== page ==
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Saturday, Jan 5, 2008


His is not an unusual story. As an artist of color working within a medium not necessarily friendly to same, Charles Burnett had a decidedly uphill battle to become a filmmaker. As with many like minded ‘60s students, he turned his 16mm UCLA thesis focusing on the troubled Watts section of Los Angeles into an unusually beautiful and moving meditation on race and the rejection of the American dream. Hoping to see it released, he failed to realize that the many songs included as part of the overall poetry were unsecured. The costs of such rights issues made distribution impossible, and aside from a few festival screenings, his efforts wound up the stuff of legend. He eventually went on to work in Tinsel Town, delivering outsider works like 1990’s To Sleep with Anger and 2000’s Finding Buck McHenry.


Yet it was the mythic movie from his youth that continued to define his reputation. Many wondered if it was as good as people claimed, while others questioned the reasons why it hadn’t been remastered and restored - especially in these days of ‘everything on digital’ DVD domination. Thanks to Milestone Films, and Burnett’s alma mater, the $150,000 needed to settle the soundtrack matter was raised, and a new 35mm pristine print was struck. Suddenly, the once lost film was found - and over the course of the last few months, it has emerged as a considered classic. It sits on many ‘Best of’ lists, and the National Film Registry has selected it for preservation. Even better, Milestone has stepped up and created a seminal home video package that allows the context of the film’s creation, as well as other examples of the director’s work, to fully come to the fore.


Dark and documentary like, Charles Burnett’s Killer of Sheep is a window into a world few have ever experienced, let alone knew existed. Capturing the look, the feel, and the sense of poverty like no other film before it, it represents a remarkable bit of artistic perspective. With no real narrative to speak of and characters drawn directly out of unrelenting real life, it stands as a startlingly authentic experiment, and a true dramatic testament to the human spirit. While the era is clearly the ‘70s, and Burnett relies on old school blues and soul as a Greek Chorus score, this is a timeless examination of life along the fringes of normative society, a peek into situations stark and circumstances unfathomable. When a slaughterhouse seems more inviting than a shabby family home, you recognize the cultural commentary is nothing short of potent.

We follow Stan, a sad man who seems lost within his trials to merely survive. He is the title entity, a man working in an abattoir helping with any and all butchering tasks. His pretty wife tolerates his many moods, but wonders why a still vital and virile male won’t take her to bed regularly. When a friend suggests he has no hope, he decides to fix up his wreck of a car by buying a used engine. When local lowlifes try to talk him into crime, his better half abruptly steps in to remove the unlawful influence. In the meantime, the couple’s two kids wander aimlessly through an inner city landscape where fake violence meets the real thing on a regular basis. It’s an existence sketched out in government indifference, a place where comfort - when it comes - arrives in short, senseless bursts always capable of collapsing in on itself.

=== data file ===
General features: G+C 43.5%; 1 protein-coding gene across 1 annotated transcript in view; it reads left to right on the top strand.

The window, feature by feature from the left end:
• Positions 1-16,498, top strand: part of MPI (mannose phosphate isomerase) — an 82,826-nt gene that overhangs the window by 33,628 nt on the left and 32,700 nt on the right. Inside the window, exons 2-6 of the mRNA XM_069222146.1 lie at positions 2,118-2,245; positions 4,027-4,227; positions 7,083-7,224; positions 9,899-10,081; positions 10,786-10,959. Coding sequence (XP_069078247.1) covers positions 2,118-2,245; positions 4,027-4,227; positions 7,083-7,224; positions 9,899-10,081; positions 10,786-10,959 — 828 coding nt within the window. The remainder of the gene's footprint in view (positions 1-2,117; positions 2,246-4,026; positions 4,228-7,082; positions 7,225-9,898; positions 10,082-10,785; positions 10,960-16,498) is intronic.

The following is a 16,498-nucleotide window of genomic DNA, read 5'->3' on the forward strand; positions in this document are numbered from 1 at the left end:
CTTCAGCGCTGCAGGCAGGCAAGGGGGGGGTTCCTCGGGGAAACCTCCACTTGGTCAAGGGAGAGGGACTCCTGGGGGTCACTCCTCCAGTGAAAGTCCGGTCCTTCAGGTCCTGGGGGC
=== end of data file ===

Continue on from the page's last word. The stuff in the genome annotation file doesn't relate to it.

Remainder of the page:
Treating everything viewed - animal slaughter, childhood roughhousing, slow grind passion, inappropriate advances - in a manner which offers little in the way of interpretation or judgment, Killer of Sheep is a very challenging experience. It asks us, the audience, to step into a reality that seems unreal, and sympathize with people and plights that appear alien to our smug, suburban eyes. Without being confrontational or controversial, without resorting to the kind of callous stereotyping that makes ethnicity charges stories so suspect, we find grace inside the dark, dire ghetto. You can see that Burnett believes in his intentions. The movie never forces itself into situations that demand responses. Instead, we let the casual daily drone wash over us, the arguments over money and opportunity, status and stumbling blocks becoming nothing but a background buzz to the discontent surrounding the characters. 


Yet you can also feel the director’s education based desire to reference past masters. While the neo-realists of Italy were far more focused on telling a story, Burnett uses the same monochrome pastiche to capture his almost amateurish moments. Real life actors Henry Sanders (as Stan) and Kaycee Moore (as his wife) are surrounded by locals and available friends, their lack of pretense apparent in every sped up line reading, every slight smile while staring straight into the camera. The camerawork is either purposefully static or unintentionally handheld, the lens capturing glimpses of faces and facets that we are perhaps not supposed to see. There is a vague voyeuristic quality to what Burnett offers, the viewer as uncomfortable witness to an unsatisfied wife, children caught in mindless cruelty, and a man downbeat and desperate.


The DVD presentation allows Burnett to put his efforts here into perspective, and the accompanying commentary track (with scholar Richard Pena) offers a great deal of information and insight. But even more startling are the short films offered as complements to the director’s oeuvre. Dealing with subjects as varied as a dying horse and Hurricane Katrina, they argue for an artist quite capable of staying within the accepted framework of the medium in order to make his points. This is especially true of the supplemental long form film offered - 1983’s My Brothers Wedding (it focuses on the various high and lows that occur as a disjointed family prepares for one sibling’s suspect nuptials). Presented in two different versions - the original 118 min cut and a new, 90 min director’s redux - we see Burnett working in a more friendly and fast paced style, while still incorporating many of the more contemplative touches that made Sheep such a success.